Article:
It was “to make the palette more cohesive” or some bs talk. What it really was, was justifying their fees (and maybe saving some $ on abs pellets).

        • myscrnnm

          I always assumed the addition of blue to the light and dark grey bricks was to prevent yellowing, since Sony did the same thing when developing the plastic for the original PlayStation as they had learned from past video game consoles that they would yellow over time. Comparing my new grey pieces to old grey, the latter look really gross.

      • David4

        There are hundreds of words there that explain nothing.

        LEGO during the grey mess lied to fans left and right about why the colors changed, and why there couldn’t be just two new shades of grey. Issues with dies, can’t have 6 shades of a color (How many shades of purple do we have?). Finally the truth came out, they changed to the new grey because 5 year old boys like blue-grey more.

      • Purple Dave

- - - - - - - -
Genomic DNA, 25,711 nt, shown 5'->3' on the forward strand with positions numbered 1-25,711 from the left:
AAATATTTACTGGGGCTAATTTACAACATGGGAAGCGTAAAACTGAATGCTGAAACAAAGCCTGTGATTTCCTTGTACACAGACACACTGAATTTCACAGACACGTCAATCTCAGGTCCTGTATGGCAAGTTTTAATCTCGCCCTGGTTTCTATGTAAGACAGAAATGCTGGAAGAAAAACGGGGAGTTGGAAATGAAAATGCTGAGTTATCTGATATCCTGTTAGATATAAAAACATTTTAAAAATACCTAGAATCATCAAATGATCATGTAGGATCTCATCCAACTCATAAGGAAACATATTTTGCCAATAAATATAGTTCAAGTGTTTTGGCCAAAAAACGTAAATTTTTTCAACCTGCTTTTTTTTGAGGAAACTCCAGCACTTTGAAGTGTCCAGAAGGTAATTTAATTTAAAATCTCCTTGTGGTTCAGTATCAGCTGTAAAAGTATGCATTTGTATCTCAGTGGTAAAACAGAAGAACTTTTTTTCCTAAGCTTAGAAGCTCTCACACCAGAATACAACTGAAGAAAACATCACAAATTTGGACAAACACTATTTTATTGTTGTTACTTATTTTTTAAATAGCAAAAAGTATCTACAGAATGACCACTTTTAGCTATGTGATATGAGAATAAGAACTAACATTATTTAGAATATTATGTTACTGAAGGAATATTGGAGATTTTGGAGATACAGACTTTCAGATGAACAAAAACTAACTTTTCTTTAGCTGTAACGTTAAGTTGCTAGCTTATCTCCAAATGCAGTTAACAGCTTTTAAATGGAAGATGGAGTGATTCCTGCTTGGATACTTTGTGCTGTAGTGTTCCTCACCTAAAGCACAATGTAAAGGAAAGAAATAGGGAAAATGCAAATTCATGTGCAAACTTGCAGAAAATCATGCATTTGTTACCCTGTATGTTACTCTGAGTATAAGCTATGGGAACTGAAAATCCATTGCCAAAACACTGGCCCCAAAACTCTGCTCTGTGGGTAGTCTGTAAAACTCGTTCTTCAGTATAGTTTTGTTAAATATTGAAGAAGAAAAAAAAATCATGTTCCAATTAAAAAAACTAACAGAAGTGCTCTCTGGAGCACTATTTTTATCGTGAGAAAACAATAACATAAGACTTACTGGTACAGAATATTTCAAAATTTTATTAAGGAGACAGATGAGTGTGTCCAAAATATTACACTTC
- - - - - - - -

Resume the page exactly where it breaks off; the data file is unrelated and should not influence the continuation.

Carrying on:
Back in 2004, the first we heard of the color change was people noticing the greys were different when they opened new sets. The UCS ISD was probably a key set because it was in production for a long time, and as they ran out of old parts they’d start subbing in the new colors, resulting in an ever-growing patchwork color pattern. It was eventually determined that the three shades of grey (dark-, light-, and the very-light- that was used exclusively for 1×1 plates in the B&W mosaic kits) and brown had been affected, while even tan (seemingly related to brown) was not. At first, they denied that they’d even changed the colors, in spite of giving them completely new internal color names. Eventually they fessed up, agreed to never change the colors again without consulting the fan community (not sure how that jives with “new dark-red”, and claimed it was the result of kids in a focus group saying they liked the new colors more. I don’t think anyone believes that’s really the truth, but I also don’t think anyone believes we’ll ever get the full story, especially this long after the fact when even many AFOLs aren’t aware that this even happened in the first place.